9. Back To Top    #9
    Smykowski's Avatar
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    Re: New house, old pool

    Welcome to the forum!

    Quote Originally Posted by saranicole View Post
    Should I throw in another 5 lbs and see what happens? Or less since the pool is no longer green? And should I do that before I try to fix any of the other chemical levels?
    Our philosophy here is never to put something in the pool unless the pool needs it, and then you put in exactly what it needs. Like bradwell said, you would use PoolMath to do the calculations for you and then dose the pool. In your case, you would add enough washing soda or borax to bring your pH up to 7.2, add enough baking soda to bring your TA up to 70, add enough CYA to bring it up to 30, then enough liquid bleach to bring it up to 12. You would then test and dose as often as necessary to keep the FC level at (or slightly above) 12 for as much time as it takes to clean the pool.

    Chlorine is chlorine is chlorine. Whether you use pucks, powders, or liquid, once it hits the pool, it becomes FC to keep the pool clean. The difference is that solid forms of chlorine will affect the other parameters of your chemistry, while liquid will only raise chlorine. If you haven't yet, take a look at the link in my signature. That article in pool school helps to explain it.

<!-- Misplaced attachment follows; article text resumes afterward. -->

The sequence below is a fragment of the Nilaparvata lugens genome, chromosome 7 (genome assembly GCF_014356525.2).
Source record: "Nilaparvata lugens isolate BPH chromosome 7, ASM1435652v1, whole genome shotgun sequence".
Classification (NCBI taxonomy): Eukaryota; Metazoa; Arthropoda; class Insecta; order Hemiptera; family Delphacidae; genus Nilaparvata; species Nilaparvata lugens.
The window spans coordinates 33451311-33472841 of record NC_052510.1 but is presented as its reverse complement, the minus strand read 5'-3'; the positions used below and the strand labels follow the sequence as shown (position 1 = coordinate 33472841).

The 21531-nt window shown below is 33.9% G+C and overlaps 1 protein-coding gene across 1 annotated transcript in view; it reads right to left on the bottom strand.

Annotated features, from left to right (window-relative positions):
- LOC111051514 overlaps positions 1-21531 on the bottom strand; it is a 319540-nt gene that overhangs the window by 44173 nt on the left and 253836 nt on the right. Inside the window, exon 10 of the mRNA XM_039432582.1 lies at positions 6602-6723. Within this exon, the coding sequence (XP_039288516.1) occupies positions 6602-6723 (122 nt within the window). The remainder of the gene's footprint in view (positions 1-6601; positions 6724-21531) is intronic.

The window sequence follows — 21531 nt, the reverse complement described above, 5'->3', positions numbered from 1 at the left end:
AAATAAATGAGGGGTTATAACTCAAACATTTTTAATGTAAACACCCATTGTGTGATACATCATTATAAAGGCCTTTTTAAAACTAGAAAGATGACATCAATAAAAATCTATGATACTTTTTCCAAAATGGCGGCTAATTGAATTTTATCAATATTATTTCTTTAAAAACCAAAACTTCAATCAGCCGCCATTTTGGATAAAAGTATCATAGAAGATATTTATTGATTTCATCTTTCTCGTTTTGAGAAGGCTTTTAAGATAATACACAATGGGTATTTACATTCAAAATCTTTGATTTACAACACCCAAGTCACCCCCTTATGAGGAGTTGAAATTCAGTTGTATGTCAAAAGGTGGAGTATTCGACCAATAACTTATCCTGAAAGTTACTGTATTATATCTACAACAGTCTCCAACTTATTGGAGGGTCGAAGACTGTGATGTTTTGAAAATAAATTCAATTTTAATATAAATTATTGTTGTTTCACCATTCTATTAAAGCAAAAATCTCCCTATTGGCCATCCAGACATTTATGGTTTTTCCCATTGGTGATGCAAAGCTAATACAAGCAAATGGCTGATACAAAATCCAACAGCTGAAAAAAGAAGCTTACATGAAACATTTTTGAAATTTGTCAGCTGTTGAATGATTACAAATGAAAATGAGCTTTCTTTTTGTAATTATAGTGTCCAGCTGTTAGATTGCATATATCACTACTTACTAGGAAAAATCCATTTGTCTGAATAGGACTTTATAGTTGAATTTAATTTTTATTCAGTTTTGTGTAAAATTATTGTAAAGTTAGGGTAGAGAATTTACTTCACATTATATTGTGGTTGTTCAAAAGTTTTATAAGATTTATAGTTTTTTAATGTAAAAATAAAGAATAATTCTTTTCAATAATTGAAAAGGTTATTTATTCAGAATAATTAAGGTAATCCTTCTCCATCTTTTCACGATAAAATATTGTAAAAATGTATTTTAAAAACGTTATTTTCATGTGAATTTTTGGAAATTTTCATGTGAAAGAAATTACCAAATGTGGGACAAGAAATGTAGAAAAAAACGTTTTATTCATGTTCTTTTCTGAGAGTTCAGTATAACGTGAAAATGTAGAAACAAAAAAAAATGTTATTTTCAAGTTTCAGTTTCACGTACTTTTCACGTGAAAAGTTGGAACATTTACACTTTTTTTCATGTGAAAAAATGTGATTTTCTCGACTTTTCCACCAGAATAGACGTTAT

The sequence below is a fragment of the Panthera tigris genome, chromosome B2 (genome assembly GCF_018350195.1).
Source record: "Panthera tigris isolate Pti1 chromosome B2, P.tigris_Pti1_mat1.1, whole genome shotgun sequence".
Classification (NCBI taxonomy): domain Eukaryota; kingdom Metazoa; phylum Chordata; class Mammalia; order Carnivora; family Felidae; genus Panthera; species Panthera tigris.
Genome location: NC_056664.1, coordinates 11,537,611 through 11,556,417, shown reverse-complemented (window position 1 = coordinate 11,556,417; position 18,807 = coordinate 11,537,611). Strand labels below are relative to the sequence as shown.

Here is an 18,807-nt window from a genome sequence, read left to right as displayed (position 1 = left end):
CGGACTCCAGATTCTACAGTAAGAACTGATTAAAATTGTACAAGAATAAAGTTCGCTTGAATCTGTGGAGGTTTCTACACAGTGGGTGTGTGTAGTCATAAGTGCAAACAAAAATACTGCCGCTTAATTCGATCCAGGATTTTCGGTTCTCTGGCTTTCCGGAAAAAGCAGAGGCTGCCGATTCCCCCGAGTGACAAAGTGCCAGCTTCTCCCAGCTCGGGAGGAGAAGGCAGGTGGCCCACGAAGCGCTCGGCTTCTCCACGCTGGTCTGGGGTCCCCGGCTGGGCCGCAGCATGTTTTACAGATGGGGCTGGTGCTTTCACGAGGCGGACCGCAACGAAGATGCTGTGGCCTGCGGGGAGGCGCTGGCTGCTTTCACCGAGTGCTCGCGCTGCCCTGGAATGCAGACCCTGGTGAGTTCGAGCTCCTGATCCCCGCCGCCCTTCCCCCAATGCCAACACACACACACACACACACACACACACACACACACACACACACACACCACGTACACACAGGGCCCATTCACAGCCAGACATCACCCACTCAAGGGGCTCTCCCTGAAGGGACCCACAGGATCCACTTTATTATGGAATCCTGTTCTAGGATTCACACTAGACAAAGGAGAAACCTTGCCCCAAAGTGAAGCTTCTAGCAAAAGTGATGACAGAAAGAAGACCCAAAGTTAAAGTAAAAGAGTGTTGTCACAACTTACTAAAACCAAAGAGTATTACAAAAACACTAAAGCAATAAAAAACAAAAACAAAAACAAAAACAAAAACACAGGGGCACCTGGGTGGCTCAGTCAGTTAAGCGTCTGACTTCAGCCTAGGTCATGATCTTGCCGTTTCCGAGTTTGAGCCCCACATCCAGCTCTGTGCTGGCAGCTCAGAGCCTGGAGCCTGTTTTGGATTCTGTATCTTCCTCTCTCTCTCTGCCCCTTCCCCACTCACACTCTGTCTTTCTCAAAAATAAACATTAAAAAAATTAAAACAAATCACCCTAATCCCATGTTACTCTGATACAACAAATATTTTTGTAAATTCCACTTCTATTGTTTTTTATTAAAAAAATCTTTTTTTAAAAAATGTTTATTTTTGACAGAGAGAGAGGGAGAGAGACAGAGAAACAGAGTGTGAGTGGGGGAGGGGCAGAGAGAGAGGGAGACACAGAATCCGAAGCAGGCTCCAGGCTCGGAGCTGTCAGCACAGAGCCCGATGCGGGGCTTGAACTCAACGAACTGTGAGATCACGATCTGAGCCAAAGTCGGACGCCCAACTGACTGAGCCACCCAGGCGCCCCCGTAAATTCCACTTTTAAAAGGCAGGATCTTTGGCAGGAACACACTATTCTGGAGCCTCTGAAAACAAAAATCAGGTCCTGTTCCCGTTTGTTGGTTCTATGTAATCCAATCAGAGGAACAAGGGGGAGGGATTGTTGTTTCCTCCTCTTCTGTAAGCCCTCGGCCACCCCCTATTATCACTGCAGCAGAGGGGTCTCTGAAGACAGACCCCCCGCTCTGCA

33' round, 23,000 gal AG vinyl , 1HP 2spd PowerFlo Matrix downsized with 3/4HP impeller (X2), Hayward S180T 150# sand filter (X2), Hayward H250 NG heater Pool Store year 1 - $850 for 2 months; Pool Store year 2 - $440 for 2 months, TFPC year 1 - $170 for 4 months; TFPC year 2 - $95 for 4.5 months
    The most important article on this site - The ABCs of Pool Water Chemistry

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    Patrick_B's Avatar
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    Re: New house, old pool

    +1

    Bleach is real Chlorine, it's just in liquid form, and it comes in different strengths. Use the Pool Math as advised and you'll be fine.
    TFP Moderator
    Essential Links:
    ABC's Of Pool Chemistry, Test Kits, SLAM Your Pool
    28K Gal IG FreeForm, CLI Quartz, Pentair 36"SF & VS Pump, Dolphin M5, Rheem